Huawei Matebook 13Source: Windows Central

What you need to know

  • The Trump administration announced tighter restrictions on Huawei.
  • The U.S. Commerce department announced it will expand upon its restrictions that it announced in May.
  • The restrictions are aimed to prevent Huawei from obtaining semiconductors without obtaining a special license.

Huawei's PC business in the U.S. received another blow this morning, with the Trump administration announcing tighter restrictions on the company (via CNBC). The new restrictions expand upon the restrictions announced in May, but going back to June 2019. They prevent Huawei from obtaining semiconductors without a special license. Notably, the restrictions prevent Huawei from getting chips that are made by foreign firms that are developed or produced with U.S. software or technology. Reuters initially reported on the restrictions and contributed to CNBC's report.

On Monday, Secretary of State Mike Pompeo stated that the Commerce Department added 38 Huawei affiliates to the U.S. government's economic blacklists. With those 38 affiliates, the total count is now up to 152 Huawei affiliates on the blacklist.

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Pompeo explained that the Trump administration is adding tighter restrictions to prevent Huawei from working around the U.S.'s limitations, stating that the rule changes "will prevent Huawei from circumventing U.S. law through alternative chip production and provision of off-the-shelf chips." He also added, "Huawei has continuously tried to evade" the restrictions set by the U.S. in May.

The Secretary of State also shared the Trump administration's stance on Huawei as a company, referring to it as "an arm of the Chinese Communist Party's surveillance. Pompeo stated:

The Trump Administration sees Huawei for what it is – an arm of the Chinese Communist Party's (CCP's) surveillance state – and we have taken action accordingly … We will not tolerate efforts by the CCP to undermine the privacy of our citizens, our businesses' intellectual property, or the integrity of next-generation networks worldwide.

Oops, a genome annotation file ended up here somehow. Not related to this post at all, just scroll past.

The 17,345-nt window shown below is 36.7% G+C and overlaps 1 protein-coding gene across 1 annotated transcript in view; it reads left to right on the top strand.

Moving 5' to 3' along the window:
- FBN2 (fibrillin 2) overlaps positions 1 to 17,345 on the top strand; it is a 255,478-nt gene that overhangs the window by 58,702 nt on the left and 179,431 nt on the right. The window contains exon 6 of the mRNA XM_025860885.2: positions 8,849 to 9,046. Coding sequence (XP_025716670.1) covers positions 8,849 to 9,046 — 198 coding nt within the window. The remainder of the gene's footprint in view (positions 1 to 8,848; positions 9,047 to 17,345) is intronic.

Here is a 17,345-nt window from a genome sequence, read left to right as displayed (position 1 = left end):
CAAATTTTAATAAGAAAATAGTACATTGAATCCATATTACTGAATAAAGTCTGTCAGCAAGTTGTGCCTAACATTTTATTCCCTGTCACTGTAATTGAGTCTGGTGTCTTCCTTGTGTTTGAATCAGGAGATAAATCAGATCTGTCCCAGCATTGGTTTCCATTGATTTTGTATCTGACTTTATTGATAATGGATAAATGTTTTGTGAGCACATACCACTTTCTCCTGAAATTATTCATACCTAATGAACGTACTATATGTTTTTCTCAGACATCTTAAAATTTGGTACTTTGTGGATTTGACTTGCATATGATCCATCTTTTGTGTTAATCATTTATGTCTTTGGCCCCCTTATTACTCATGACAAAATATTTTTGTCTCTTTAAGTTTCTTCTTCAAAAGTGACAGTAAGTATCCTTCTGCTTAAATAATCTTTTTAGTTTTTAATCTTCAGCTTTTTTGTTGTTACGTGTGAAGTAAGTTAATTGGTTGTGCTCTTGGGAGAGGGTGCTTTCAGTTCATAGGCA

Commerce Secretary Wilbur Ross said that Huawei used "evasive measures" to work around the U.S. government's May restrictions, including using third parties. Ross said to Fox Business that "The new rule makes it clear that any use of American software or American fabrication equipment is banned and requires a license."

Huawei did not provide a comment or response to CNBC. Though not in relation to these specific new restrictions, Huawei has denied that it spies on people for China in the past.

In addition to these new restrictions, the Commerce Department will now extend a temporary general license for users of Huawei devices and telecommunication providers. The previous license for these expired on Friday.

The new restrictions are valid immediately and deal a significant blow to any prospect of Huawei selling new PCs, including its popular MateBook X Pro laptop. Because the restrictions don't just affect sales in the U.S. but affect utilizing technology developed by U.S. companies, Huawei faces incredible hurdles to manufacture PCs. Without special licenses, Huawei is unlikely able acquire new technology from Intel, AMD, or any Windows operating system.